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  8. Egozcue, Martin & Wong, Wing-Keung, 2010. "Gains from diversification on convex combinations: A majorization and stochastic dominance approach," European Journal of Operational Research, Elsevier, vol. 200(3), pages 893-900, February.
  9. Fong, Wai Mun & Wong, Wing Keung & Lean, Hooi Hooi, 2005. "International momentum strategies: a stochastic dominance approach," Journal of Financial Markets, Elsevier, vol. 8(1), pages 89-109, February.
  10. Davidson, R. & Duclos, J.-Y., 1998. "Statistical Inference for Stochastic Dominance and for the Measurement of Poverty and Inequality," G.R.E.Q.A.M. 98a14, Universite Aix-Marseille III.
  11. Lean, H.H. & McAleer, M.J. & Wong, W.K., 2010. "Investor preferences for oil spot and futures based on mean-variance and stochastic dominance," Econometric Institute Research Papers EI 2010-37, Erasmus University Rotterdam, Erasmus School of Economics (ESE), Econometric Institute.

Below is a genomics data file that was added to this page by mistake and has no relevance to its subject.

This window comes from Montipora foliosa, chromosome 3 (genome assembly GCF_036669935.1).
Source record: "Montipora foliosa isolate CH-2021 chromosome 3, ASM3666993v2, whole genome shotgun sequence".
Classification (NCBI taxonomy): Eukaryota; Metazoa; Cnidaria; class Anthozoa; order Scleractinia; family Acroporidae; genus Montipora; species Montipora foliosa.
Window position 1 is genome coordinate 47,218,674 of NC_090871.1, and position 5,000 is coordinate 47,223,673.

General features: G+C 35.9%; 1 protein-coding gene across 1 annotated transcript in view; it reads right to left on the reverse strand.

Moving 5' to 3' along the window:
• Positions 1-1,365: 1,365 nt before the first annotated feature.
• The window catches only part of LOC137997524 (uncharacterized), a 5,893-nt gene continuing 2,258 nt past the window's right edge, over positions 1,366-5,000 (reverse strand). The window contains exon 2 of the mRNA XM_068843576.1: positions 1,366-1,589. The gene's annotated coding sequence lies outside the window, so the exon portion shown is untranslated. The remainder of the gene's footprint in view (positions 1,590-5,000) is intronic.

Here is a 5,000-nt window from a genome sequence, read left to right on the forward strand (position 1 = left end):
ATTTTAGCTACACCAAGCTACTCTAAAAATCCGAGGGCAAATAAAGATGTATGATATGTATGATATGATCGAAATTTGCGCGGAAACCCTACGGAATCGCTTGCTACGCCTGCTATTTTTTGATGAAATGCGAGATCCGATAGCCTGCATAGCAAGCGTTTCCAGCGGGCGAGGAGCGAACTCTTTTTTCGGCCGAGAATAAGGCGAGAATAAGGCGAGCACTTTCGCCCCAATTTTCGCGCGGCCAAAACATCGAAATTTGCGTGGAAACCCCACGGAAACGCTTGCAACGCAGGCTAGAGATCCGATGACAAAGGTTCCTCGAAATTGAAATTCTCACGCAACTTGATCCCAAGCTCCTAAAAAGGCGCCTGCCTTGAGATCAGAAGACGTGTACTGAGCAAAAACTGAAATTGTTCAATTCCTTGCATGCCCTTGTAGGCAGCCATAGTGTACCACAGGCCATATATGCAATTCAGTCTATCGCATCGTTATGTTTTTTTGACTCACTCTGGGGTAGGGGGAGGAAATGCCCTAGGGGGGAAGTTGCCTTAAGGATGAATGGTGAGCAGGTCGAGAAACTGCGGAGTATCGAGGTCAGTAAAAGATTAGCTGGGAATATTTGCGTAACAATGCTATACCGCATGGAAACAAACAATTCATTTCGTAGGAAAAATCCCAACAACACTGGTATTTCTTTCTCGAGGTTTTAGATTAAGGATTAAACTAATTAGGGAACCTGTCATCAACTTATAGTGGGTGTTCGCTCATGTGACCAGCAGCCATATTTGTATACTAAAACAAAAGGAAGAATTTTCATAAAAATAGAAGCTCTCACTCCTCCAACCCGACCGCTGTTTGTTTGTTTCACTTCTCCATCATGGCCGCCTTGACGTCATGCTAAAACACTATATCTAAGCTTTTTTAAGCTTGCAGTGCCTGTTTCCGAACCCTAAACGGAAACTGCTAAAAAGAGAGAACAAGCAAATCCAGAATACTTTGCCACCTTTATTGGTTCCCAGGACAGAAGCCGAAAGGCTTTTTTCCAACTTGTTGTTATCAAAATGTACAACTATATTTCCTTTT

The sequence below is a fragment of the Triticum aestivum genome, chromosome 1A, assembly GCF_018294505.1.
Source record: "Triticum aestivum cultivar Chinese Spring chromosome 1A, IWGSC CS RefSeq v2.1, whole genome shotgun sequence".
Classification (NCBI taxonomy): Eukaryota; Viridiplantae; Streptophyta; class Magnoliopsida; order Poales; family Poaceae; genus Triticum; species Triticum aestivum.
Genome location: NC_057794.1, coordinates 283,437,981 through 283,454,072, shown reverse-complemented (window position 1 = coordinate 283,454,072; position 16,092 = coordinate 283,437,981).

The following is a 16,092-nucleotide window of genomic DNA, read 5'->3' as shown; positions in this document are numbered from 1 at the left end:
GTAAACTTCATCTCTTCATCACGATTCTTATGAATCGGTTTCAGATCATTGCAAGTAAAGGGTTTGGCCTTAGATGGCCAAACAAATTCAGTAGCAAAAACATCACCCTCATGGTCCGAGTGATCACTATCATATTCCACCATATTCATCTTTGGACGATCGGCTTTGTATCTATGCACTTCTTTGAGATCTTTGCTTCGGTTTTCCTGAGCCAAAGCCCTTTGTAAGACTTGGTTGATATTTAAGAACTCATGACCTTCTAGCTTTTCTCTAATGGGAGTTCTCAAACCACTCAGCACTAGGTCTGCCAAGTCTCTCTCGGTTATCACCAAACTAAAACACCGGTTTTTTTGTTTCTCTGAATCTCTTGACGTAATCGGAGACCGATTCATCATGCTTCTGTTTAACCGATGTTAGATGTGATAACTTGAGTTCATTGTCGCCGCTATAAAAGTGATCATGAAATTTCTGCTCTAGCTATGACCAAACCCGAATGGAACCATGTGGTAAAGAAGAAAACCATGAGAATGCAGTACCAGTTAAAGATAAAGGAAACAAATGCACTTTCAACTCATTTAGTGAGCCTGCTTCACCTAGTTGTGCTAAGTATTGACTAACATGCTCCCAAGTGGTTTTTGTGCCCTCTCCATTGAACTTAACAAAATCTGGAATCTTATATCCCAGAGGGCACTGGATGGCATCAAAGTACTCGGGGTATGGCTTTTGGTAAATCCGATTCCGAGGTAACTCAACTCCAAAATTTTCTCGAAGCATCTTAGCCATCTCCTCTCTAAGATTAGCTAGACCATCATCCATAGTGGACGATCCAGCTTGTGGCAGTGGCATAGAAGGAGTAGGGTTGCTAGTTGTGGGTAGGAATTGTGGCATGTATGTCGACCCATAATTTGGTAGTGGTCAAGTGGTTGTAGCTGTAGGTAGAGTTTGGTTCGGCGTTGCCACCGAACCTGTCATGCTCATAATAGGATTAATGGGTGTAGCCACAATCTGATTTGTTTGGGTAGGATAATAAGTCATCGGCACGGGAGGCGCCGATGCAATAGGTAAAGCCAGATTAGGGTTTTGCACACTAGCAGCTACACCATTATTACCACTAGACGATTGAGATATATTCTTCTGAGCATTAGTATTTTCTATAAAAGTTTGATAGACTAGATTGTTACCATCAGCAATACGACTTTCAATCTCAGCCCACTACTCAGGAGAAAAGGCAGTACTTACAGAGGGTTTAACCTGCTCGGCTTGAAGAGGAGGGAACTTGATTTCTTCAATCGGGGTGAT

12. Bishop, John A & Formby, John P & Thistle, Paul D, 1992. "Convergence of the South and Non-South Income Distributions, 1969-1979," American Economic Review, American Economic Association, vol. 82(1), pages 262-72, March.
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  16. Chan, Chia-Ying & de Peretti, Christian & Qiao, Zhuo & Wong, Wing-Keung, 2012. "Empirical test of the efficiency of the UK covered warrants market: Stochastic dominance and likelihood ratio test approach," Journal of Empirical Finance, Elsevier, vol. 19(1), pages 162-174.
  17. Lam, Kin & Liu, Taisheng & Wong, Wing-Keung, 2010. "A pseudo-Bayesian model in financial decision making with implications to market volatility, under- and overreaction," European Journal of Operational Research, Elsevier, vol. 203(1), pages 166-175, May.
  18. Wing-Keung Wong & Chenghu Ma, 2005. "Preferences over Meyer’s Location-Scale Family," Departmental Working Papers wp0506, National University of Singapore, Department of Economics.